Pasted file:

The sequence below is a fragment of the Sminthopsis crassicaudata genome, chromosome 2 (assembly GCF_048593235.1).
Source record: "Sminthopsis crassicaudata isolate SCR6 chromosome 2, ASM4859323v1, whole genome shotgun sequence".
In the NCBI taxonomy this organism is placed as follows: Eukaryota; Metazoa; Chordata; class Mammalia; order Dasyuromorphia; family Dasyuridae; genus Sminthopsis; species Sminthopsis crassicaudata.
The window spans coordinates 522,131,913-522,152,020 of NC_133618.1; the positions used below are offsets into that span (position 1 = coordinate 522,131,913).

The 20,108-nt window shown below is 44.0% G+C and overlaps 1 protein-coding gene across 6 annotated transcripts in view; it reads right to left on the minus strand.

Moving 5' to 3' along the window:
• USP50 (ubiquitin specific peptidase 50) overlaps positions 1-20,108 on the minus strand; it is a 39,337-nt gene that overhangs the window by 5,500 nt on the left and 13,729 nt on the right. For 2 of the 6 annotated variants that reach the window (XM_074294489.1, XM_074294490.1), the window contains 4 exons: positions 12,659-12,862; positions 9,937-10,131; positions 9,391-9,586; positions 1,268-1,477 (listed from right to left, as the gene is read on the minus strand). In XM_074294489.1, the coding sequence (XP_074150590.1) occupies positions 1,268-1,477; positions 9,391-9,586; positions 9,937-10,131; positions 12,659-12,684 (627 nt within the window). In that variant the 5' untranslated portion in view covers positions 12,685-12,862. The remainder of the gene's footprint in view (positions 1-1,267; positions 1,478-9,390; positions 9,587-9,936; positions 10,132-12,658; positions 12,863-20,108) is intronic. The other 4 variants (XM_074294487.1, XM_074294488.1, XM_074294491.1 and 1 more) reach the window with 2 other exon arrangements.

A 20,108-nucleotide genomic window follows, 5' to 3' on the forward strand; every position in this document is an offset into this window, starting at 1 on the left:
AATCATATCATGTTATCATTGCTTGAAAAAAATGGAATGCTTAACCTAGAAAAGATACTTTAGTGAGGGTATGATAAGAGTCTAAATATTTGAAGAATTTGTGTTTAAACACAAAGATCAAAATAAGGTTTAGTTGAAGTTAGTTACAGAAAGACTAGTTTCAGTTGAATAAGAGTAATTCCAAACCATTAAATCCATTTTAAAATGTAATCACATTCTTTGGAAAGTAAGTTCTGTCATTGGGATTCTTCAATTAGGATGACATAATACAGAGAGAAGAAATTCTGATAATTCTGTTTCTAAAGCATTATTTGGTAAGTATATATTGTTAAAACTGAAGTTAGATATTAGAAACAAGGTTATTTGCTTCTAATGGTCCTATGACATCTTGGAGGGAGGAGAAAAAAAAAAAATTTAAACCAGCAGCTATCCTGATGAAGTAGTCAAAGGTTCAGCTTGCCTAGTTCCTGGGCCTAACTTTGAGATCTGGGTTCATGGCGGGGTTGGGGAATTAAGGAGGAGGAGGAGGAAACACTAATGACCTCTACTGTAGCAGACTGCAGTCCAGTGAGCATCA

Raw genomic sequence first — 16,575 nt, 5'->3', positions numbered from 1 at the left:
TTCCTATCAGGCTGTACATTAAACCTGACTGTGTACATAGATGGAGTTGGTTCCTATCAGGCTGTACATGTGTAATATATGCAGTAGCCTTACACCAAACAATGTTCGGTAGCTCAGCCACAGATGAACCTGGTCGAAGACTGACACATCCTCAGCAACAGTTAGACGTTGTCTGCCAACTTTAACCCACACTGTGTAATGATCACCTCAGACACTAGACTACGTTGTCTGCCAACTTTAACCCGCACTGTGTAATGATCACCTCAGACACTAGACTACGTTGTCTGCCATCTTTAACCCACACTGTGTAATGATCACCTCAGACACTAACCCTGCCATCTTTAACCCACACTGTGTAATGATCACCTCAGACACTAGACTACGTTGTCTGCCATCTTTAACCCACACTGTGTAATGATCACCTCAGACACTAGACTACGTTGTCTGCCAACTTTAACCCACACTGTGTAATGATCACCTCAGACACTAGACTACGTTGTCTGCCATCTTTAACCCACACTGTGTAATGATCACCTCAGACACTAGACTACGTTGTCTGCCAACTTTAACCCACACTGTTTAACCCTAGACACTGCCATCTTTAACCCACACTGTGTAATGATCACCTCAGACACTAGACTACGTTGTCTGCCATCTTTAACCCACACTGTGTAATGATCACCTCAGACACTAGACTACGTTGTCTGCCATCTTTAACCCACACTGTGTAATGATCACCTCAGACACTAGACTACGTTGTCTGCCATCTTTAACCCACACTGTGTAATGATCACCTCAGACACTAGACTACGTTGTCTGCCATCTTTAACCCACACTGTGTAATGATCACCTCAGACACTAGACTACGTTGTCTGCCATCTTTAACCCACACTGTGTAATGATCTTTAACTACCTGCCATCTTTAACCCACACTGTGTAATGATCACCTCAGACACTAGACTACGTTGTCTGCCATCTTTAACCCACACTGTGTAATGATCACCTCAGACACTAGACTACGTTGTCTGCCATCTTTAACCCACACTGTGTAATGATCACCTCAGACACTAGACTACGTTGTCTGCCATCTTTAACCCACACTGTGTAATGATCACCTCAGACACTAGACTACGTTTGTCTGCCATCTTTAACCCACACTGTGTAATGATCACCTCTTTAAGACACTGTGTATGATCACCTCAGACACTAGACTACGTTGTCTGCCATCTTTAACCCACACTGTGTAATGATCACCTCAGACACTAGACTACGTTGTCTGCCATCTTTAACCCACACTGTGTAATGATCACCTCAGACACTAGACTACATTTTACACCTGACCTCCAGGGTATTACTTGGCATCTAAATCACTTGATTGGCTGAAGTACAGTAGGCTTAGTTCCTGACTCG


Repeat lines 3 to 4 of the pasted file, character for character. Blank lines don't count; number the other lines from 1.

In the NCBI taxonomy this organism is placed as follows: Eukaryota; Metazoa; Chordata; class Mammalia; order Dasyuromorphia; family Dasyuridae; genus Sminthopsis; species Sminthopsis crassicaudata.
The window spans coordinates 522,131,913-522,152,020 of NC_133618.1; the positions used below are offsets into that span (position 1 = coordinate 522,131,913).